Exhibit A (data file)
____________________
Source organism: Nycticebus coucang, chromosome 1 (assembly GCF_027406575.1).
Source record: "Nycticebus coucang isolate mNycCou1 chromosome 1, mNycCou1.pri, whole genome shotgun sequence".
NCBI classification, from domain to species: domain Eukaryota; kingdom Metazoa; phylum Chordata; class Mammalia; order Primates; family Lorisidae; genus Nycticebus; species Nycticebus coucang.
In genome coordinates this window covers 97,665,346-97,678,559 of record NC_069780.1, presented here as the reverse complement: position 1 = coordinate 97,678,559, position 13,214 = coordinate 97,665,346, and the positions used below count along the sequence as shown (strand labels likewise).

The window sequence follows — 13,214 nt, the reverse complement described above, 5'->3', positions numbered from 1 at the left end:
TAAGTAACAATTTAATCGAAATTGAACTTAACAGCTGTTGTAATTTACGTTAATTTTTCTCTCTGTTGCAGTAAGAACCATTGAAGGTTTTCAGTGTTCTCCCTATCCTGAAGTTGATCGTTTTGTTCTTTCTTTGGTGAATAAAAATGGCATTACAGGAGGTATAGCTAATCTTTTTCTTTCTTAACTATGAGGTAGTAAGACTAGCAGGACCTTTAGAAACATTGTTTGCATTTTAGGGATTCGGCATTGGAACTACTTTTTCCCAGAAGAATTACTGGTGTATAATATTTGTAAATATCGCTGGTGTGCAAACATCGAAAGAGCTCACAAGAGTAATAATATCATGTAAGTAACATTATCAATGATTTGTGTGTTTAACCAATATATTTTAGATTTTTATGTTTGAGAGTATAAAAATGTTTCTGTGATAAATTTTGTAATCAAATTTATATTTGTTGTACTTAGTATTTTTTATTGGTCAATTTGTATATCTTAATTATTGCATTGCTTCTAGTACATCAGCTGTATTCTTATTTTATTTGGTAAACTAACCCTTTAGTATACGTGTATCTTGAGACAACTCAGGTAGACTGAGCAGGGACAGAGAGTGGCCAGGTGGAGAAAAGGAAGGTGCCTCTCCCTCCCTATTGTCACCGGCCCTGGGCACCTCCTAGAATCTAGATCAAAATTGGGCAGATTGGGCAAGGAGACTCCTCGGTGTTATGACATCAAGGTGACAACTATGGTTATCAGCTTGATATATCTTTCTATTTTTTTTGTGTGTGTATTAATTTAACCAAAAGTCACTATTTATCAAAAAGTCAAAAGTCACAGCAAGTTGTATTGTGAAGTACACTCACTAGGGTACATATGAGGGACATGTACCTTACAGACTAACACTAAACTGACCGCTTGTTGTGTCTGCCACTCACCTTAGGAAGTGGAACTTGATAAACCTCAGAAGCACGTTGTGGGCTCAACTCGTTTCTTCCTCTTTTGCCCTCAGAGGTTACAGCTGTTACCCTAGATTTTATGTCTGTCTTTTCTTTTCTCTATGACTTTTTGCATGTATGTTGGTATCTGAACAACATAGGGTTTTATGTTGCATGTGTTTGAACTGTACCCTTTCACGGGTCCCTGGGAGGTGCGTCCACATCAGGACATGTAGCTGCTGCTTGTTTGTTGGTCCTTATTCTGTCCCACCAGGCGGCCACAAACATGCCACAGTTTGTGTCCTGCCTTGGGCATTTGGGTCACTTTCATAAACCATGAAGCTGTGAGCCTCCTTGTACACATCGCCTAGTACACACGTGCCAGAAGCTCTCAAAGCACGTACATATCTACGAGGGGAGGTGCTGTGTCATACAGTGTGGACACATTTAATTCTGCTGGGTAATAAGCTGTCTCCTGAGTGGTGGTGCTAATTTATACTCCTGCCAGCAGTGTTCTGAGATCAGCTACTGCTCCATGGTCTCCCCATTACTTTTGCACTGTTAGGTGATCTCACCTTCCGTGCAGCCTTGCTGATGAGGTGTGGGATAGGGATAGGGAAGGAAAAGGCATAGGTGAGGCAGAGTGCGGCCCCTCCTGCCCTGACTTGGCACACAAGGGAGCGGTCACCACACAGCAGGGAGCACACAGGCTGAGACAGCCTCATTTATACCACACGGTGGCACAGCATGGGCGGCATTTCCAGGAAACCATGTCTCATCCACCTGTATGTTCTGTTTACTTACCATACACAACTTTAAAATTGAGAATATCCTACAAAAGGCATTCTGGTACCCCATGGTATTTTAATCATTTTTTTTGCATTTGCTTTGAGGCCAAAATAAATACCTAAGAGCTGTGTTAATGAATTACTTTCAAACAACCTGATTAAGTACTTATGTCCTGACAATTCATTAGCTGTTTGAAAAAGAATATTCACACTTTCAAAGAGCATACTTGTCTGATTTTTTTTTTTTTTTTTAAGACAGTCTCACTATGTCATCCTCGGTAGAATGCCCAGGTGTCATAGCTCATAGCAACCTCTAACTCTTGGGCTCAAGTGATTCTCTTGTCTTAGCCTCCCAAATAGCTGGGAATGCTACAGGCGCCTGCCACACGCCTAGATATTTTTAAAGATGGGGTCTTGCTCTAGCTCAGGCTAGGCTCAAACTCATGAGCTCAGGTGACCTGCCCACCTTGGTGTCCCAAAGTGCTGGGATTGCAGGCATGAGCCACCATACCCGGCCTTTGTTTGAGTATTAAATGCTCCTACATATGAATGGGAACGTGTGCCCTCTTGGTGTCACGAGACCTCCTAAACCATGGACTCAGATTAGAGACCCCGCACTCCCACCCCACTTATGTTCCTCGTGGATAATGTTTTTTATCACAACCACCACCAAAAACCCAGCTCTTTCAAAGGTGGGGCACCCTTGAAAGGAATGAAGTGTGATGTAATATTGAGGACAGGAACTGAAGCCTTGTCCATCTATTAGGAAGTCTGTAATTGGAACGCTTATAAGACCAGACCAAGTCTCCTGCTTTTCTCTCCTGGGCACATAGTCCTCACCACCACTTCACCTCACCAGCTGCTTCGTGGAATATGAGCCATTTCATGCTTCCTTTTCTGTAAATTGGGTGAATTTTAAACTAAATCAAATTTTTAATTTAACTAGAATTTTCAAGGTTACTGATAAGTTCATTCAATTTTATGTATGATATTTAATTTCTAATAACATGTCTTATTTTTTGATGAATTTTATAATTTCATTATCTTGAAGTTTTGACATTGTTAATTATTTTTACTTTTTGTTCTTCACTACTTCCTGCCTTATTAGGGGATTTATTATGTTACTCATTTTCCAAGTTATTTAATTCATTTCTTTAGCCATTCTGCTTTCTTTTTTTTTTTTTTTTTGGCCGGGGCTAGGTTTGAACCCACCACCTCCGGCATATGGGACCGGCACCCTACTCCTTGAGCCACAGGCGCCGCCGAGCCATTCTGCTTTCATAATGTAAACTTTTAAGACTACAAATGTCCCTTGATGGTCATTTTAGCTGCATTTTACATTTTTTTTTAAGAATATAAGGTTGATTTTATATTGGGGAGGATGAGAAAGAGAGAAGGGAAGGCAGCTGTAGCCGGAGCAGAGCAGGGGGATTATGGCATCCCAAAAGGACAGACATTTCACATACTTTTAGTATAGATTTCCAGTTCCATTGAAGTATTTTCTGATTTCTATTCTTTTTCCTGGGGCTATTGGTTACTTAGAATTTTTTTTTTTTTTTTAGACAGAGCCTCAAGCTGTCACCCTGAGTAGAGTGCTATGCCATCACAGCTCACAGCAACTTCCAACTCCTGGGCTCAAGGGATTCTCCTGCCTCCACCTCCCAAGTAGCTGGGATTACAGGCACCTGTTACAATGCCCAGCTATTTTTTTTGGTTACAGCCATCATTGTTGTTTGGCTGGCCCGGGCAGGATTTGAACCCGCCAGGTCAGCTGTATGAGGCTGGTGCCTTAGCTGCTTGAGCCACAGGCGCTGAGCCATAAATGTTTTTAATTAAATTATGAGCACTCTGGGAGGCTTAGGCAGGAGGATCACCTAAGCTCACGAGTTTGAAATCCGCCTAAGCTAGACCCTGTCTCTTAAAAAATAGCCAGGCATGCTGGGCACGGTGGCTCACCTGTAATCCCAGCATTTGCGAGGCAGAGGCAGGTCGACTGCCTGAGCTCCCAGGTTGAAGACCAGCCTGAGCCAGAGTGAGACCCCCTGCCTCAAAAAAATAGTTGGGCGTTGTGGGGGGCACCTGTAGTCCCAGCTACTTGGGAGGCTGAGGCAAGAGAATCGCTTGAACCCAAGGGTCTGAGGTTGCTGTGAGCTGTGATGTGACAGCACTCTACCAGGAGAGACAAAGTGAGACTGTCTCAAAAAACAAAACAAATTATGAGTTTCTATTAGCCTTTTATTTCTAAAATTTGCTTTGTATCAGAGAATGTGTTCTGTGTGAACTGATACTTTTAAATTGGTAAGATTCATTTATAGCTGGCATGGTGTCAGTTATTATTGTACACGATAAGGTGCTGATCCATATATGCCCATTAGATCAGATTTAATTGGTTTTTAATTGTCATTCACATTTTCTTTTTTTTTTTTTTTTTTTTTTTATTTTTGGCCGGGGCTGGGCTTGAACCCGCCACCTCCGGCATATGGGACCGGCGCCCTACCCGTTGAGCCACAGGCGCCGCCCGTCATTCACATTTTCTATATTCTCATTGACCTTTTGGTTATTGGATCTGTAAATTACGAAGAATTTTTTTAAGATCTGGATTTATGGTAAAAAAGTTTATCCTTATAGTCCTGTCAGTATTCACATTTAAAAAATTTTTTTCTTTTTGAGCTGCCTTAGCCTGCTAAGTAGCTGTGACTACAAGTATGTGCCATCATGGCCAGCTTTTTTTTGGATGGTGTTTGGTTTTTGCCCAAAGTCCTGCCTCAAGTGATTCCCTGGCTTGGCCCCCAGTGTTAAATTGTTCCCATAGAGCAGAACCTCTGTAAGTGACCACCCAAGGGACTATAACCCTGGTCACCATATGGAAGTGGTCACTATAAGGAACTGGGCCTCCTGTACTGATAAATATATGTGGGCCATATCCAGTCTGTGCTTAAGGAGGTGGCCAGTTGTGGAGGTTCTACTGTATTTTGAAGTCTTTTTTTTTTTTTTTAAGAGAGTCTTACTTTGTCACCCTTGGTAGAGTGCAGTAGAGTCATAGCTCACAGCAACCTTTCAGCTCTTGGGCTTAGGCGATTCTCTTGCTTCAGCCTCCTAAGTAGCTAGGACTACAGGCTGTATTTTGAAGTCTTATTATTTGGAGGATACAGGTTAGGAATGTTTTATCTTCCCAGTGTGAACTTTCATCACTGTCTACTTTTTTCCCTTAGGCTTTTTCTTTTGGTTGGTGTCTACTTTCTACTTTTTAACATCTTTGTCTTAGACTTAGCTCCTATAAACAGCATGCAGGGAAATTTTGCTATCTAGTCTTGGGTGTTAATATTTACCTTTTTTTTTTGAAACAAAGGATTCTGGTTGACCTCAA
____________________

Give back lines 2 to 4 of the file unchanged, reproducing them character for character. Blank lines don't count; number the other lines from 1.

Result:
Source record: "Nycticebus coucang isolate mNycCou1 chromosome 1, mNycCou1.pri, whole genome shotgun sequence".
NCBI classification, from domain to species: domain Eukaryota; kingdom Metazoa; phylum Chordata; class Mammalia; order Primates; family Lorisidae; genus Nycticebus; species Nycticebus coucang.
In genome coordinates this window covers 97,665,346-97,678,559 of record NC_069780.1, presented here as the reverse complement: position 1 = coordinate 97,678,559, position 13,214 = coordinate 97,665,346, and the positions used below count along the sequence as shown (strand labels likewise).